We Use a lot of terms daily in our life, but have we ever noticed that a lot of these terms we don’t know what it really means or what does it refer to ??
URL: refers to “Uniform Resource Locator“, it is a reference to a web resource that specifies its location on a computer network and a mechanism for retrieving it. URLs occur most commonly to reference web pages (http), but are also used for file transfer (ftp), email (mailto), database access (JDBC), and many other applications.
IP: refers to “Internet Protocol“, and it is a numerical label assigned to each device connected to a computer network that uses the Internet Protocol for communication, An IP address serves two principal functions: host or network interface identification and location addressing.
WWW: refers to “World Wide Web“, and it is an information space where documents and other web resources are identified by Uniform Resource Locators (URLs), interlinked by hypertext links, and accessible via the Internet.
HTTPS: refers to “Hypertext Transfer Protocol Secure“, is an extension of the Hypertext Transfer Protocol (HTTP) for secure communication over a computer network, and is widely used on the Internet. In HTTPS, the communication protocol is encrypted by Transport Layer Security (TLS), or formerly, its predecessor, Secure Sockets Layer (SSL). The protocol is therefore also often referred to as HTTP over TLS, or HTTP over SSL.
VPN: refers to “Virtual Private Network“, it extends a private network across a public network, and enables users to send and receive data across shared or public networks as if their computing devices were directly connected to the private network. VPNs may allow employees to securely access a corporate intranet while located outside the office.
DSL: refers to “Digital Subscribe Line“, it is a family of technologies that are used to transmit digital data over telephone lines. In telecommunications marketing, the term DSL is widely understood to mean “asymmetric digital subscriber line” (ADSL), the most commonly installed DSL technology, for Internet access. DSL service can be delivered simultaneously with wired telephone service on the same telephone line since DSL uses higher frequency bands for data.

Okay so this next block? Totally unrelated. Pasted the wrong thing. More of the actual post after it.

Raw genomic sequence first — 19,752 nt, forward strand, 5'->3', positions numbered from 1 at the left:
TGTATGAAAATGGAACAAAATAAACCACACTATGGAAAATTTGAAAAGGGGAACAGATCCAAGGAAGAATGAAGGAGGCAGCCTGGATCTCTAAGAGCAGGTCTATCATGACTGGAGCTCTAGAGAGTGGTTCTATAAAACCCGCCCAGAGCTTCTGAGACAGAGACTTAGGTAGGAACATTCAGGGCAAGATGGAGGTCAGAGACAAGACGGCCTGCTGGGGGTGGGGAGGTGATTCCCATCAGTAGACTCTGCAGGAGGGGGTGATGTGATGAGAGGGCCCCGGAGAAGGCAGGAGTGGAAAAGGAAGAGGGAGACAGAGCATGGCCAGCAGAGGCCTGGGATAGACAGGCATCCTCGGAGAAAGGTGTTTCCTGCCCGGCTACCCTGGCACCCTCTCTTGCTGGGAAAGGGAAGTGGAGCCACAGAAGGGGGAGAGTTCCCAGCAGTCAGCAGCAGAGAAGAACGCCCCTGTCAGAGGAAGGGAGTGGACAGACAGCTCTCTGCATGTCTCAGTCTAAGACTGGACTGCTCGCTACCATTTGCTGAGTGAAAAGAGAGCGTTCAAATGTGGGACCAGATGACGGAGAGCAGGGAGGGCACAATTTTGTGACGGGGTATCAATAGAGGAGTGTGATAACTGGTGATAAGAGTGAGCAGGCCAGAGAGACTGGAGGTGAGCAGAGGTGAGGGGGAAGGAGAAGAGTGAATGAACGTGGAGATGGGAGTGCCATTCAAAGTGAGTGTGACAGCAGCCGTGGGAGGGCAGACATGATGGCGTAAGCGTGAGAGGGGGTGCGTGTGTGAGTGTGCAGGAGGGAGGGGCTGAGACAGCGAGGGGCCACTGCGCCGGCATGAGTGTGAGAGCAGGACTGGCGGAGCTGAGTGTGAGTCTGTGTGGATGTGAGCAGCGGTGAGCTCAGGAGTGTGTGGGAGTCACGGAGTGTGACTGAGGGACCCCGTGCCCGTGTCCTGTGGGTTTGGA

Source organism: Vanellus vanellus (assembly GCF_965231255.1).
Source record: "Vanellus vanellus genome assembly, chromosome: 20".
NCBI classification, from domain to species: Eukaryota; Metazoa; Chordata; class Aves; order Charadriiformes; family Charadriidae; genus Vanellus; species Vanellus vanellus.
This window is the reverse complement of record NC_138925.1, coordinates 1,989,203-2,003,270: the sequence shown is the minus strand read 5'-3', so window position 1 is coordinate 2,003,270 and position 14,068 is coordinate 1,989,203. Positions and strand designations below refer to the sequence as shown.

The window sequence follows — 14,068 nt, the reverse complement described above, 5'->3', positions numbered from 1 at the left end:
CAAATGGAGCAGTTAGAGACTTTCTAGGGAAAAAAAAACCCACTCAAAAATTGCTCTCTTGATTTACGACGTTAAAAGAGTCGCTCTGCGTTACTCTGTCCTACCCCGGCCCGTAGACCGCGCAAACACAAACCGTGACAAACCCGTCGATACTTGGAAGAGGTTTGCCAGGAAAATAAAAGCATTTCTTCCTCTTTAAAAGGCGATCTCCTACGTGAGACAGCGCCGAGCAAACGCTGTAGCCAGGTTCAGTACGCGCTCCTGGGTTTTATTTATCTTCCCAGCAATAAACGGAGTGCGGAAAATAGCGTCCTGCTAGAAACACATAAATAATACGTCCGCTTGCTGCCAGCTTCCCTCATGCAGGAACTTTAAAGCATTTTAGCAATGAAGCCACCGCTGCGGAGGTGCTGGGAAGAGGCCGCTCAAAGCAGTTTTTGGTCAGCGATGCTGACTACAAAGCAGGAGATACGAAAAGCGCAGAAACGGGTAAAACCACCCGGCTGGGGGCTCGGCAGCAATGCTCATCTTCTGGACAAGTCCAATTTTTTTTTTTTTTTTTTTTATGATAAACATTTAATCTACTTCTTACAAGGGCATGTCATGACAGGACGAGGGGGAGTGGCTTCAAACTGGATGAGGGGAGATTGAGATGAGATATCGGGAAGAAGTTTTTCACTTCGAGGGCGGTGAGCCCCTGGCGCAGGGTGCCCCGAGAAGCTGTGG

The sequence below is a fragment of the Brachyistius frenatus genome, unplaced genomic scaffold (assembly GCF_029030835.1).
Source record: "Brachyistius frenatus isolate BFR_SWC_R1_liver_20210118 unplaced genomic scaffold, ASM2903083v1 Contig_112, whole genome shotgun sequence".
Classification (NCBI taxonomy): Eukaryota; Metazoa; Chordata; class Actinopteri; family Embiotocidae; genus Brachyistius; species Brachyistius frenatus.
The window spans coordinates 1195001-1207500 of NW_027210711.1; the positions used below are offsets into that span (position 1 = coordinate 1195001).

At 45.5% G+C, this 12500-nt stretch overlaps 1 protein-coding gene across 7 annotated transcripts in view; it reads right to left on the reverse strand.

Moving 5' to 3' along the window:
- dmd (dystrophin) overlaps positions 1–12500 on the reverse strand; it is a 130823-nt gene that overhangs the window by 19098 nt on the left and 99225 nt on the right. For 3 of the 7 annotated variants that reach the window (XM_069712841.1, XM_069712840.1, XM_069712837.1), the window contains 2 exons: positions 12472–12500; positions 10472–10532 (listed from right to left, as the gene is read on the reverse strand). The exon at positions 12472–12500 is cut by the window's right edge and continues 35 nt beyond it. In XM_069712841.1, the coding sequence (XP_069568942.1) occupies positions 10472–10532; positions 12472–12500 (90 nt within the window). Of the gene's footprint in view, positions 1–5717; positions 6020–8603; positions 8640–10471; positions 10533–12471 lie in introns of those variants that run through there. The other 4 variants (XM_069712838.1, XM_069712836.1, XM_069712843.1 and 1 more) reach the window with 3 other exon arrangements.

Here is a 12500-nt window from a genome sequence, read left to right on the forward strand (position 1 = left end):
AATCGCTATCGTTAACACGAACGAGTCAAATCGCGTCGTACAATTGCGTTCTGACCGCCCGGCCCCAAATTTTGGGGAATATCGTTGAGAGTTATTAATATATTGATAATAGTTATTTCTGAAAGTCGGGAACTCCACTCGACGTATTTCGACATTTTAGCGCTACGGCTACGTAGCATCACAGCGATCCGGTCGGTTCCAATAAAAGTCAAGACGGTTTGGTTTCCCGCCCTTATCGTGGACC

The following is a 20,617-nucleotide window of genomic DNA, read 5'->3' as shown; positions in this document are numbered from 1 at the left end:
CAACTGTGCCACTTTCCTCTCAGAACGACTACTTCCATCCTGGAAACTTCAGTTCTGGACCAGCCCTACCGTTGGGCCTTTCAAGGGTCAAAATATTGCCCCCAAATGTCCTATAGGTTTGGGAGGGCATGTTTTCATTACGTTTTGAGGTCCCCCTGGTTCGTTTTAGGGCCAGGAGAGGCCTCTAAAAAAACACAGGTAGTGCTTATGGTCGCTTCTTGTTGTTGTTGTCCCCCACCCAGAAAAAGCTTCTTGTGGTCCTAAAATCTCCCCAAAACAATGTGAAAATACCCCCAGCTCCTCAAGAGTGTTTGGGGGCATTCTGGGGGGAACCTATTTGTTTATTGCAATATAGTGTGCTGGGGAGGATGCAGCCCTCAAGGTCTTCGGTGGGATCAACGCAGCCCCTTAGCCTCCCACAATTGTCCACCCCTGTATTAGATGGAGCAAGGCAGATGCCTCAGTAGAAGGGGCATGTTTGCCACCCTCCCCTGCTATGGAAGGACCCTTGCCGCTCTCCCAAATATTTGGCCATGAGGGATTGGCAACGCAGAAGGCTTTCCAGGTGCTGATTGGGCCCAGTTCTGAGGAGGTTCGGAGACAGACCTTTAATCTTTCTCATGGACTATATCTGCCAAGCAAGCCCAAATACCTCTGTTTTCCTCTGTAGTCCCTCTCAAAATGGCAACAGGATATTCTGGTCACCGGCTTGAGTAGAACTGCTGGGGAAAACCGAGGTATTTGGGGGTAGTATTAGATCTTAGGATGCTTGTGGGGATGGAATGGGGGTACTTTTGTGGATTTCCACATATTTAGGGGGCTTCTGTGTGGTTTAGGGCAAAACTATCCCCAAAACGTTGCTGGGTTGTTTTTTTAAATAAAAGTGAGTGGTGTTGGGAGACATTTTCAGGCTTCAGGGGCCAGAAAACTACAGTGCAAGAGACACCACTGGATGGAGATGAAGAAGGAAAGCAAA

GPS: refers to “Global Positioning System“, a satellite-based radionavigation system. It is a global navigation satellite system that provides geolocation and time information to a GPS receiver anywhere on or near the Earth where there is an unobstructed line of sight to four or more GPS satellites.
SMS: refers to “Short Message Service“, is a text messaging service component of most telephone, World Wide Web, and mobile device systems. It uses standardized communication protocols to enable mobile devices to exchange short text messages. An intermediary service can facilitate a text-to-voice conversion to be sent to landlines.
GIF: refers to “Graphics Interchange Format“, it is a bitmap image format that supports up to 8 bits per pixel for each image, allowing a single image to reference its own palette of up to 256 different colors chosen from the 24-bit RGB color space. It also supports animations and allows a separate palette of up to 256 colors for each frame. These palette limitations make GIF less suitable for reproducing color photographs and other images with color gradients, but it is well-suited for simpler images such as graphics or logos with solid areas of color.